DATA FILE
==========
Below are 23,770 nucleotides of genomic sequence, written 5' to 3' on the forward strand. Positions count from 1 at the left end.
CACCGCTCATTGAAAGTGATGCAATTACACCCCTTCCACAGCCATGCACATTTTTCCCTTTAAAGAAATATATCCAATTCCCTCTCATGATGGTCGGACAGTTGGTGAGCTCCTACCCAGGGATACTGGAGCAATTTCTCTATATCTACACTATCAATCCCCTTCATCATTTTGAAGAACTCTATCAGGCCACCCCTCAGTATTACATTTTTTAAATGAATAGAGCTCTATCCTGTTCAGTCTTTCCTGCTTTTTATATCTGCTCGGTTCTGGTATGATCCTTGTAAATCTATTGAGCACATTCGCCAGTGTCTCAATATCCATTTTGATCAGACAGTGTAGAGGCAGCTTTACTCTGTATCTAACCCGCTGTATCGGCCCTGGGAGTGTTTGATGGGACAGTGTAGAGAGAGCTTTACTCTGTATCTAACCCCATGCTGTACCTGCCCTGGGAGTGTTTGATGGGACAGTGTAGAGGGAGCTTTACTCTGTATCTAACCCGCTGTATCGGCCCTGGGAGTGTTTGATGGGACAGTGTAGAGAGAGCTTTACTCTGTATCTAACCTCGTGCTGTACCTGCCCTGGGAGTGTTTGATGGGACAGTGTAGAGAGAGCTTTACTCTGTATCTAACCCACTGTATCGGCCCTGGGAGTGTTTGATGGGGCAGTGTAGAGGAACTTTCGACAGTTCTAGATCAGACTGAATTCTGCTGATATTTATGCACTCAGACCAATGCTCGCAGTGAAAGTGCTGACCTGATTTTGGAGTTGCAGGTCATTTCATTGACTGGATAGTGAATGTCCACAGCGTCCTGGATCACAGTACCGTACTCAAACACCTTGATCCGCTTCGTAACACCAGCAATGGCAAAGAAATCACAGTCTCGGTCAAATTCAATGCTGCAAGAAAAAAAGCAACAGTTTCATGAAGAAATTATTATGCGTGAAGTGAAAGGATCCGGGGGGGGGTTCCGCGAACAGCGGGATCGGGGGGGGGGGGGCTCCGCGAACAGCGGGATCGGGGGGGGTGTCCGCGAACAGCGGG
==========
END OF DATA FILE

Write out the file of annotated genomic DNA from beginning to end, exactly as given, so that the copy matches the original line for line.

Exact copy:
Below are 23,770 nucleotides of genomic sequence, written 5' to 3' on the forward strand. Positions count from 1 at the left end.
CACCGCTCATTGAAAGTGATGCAATTACACCCCTTCCACAGCCATGCACATTTTTCCCTTTAAAGAAATATATCCAATTCCCTCTCATGATGGTCGGACAGTTGGTGAGCTCCTACCCAGGGATACTGGAGCAATTTCTCTATATCTACACTATCAATCCCCTTCATCATTTTGAAGAACTCTATCAGGCCACCCCTCAGTATTACATTTTTTAAATGAATAGAGCTCTATCCTGTTCAGTCTTTCCTGCTTTTTATATCTGCTCGGTTCTGGTATGATCCTTGTAAATCTATTGAGCACATTCGCCAGTGTCTCAATATCCATTTTGATCAGACAGTGTAGAGGCAGCTTTACTCTGTATCTAACCCGCTGTATCGGCCCTGGGAGTGTTTGATGGGACAGTGTAGAGAGAGCTTTACTCTGTATCTAACCCCATGCTGTACCTGCCCTGGGAGTGTTTGATGGGACAGTGTAGAGGGAGCTTTACTCTGTATCTAACCCGCTGTATCGGCCCTGGGAGTGTTTGATGGGACAGTGTAGAGAGAGCTTTACTCTGTATCTAACCTCGTGCTGTACCTGCCCTGGGAGTGTTTGATGGGACAGTGTAGAGAGAGCTTTACTCTGTATCTAACCCACTGTATCGGCCCTGGGAGTGTTTGATGGGGCAGTGTAGAGGAACTTTCGACAGTTCTAGATCAGACTGAATTCTGCTGATATTTATGCACTCAGACCAATGCTCGCAGTGAAAGTGCTGACCTGATTTTGGAGTTGCAGGTCATTTCATTGACTGGATAGTGAATGTCCACAGCGTCCTGGATCACAGTACCGTACTCAAACACCTTGATCCGCTTCGTAACACCAGCAATGGCAAAGAAATCACAGTCTCGGTCAAATTCAATGCTGCAAGAAAAAAAGCAACAGTTTCATGAAGAAATTATTATGCGTGAAGTGAAAGGATCCGGGGGGGGGTTCCGCGAACAGCGGGATCGGGGGGGGGGGGGCTCCGCGAACAGCGGGATCGGGGGGGGTGTCCGCGAACAGCGGG